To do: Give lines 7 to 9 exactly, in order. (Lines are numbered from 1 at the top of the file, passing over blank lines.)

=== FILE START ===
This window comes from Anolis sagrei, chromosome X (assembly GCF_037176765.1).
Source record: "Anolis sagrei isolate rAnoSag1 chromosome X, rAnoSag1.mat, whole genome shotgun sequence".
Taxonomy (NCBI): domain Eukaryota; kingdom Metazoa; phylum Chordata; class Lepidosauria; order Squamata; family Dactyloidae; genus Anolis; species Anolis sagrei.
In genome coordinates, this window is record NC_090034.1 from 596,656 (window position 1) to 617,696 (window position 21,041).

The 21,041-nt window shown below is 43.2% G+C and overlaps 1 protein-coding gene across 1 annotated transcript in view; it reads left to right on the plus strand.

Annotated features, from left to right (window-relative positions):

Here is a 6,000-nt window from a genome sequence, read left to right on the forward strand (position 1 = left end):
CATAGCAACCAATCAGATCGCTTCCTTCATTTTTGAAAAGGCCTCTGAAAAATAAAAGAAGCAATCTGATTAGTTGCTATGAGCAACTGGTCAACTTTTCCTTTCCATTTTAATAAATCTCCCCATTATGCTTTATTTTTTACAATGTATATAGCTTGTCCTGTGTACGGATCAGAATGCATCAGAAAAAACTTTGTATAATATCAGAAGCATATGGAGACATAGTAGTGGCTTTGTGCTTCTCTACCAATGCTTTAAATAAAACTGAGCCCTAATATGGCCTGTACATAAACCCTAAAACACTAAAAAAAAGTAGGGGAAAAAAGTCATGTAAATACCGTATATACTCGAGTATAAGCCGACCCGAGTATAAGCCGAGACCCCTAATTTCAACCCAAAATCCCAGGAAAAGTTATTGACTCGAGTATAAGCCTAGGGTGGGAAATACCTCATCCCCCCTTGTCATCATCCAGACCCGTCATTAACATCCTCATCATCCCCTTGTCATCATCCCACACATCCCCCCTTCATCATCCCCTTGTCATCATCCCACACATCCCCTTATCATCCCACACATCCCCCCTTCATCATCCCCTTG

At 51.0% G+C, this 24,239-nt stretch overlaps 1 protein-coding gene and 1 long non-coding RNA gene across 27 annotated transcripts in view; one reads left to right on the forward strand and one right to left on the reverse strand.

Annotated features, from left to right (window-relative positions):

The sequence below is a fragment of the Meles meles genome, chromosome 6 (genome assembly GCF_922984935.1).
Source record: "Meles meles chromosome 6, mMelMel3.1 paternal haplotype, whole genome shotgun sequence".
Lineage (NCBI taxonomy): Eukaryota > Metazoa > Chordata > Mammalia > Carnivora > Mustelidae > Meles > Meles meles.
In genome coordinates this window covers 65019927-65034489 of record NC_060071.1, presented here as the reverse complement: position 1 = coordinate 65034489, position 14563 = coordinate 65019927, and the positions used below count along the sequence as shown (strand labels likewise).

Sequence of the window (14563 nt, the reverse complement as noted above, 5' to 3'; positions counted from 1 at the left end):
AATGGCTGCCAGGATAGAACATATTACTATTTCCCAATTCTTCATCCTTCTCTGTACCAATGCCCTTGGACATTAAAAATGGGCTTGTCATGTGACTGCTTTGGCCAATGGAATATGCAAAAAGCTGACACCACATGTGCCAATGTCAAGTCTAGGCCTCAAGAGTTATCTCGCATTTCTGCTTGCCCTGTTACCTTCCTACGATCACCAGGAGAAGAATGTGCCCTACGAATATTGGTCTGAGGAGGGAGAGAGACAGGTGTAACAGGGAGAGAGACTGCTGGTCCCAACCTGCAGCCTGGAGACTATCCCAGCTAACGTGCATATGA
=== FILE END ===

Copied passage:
Here is a 6,000-nt window from a genome sequence, read left to right on the forward strand (position 1 = left end):
CATAGCAACCAATCAGATCGCTTCCTTCATTTTTGAAAAGGCCTCTGAAAAATAAAAGAAGCAATCTGATTAGTTGCTATGAGCAACTGGTCAACTTTTCCTTTCCATTTTAATAAATCTCCCCATTATGCTTTATTTTTTACAATGTATATAGCTTGTCCTGTGTACGGATCAGAATGCATCAGAAAAAACTTTGTATAATATCAGAAGCATATGGAGACATAGTAGTGGCTTTGTGCTTCTCTACCAATGCTTTAAATAAAACTGAGCCCTAATATGGCCTGTACATAAACCCTAAAACACTAAAAAAAAGTAGGGGAAAAAAGTCATGTAAATACCGTATATACTCGAGTATAAGCCGACCCGAGTATAAGCCGAGACCCCTAATTTCAACCCAAAATCCCAGGAAAAGTTATTGACTCGAGTATAAGCCTAGGGTGGGAAATACCTCATCCCCCCTTGTCATCATCCAGACCCGTCATTAACATCCTCATCATCCCCTTGTCATCATCCCACACATCCCCCCTTCATCATCCCCTTGTCATCATCCCACACATCCCCTTATCATCCCACACATCCCCCCTTCATCATCCCCTTG

At 51.0% G+C, this 24,239-nt stretch overlaps 1 protein-coding gene and 1 long non-coding RNA gene across 27 annotated transcripts in view; one reads left to right on the forward strand and one right to left on the reverse strand.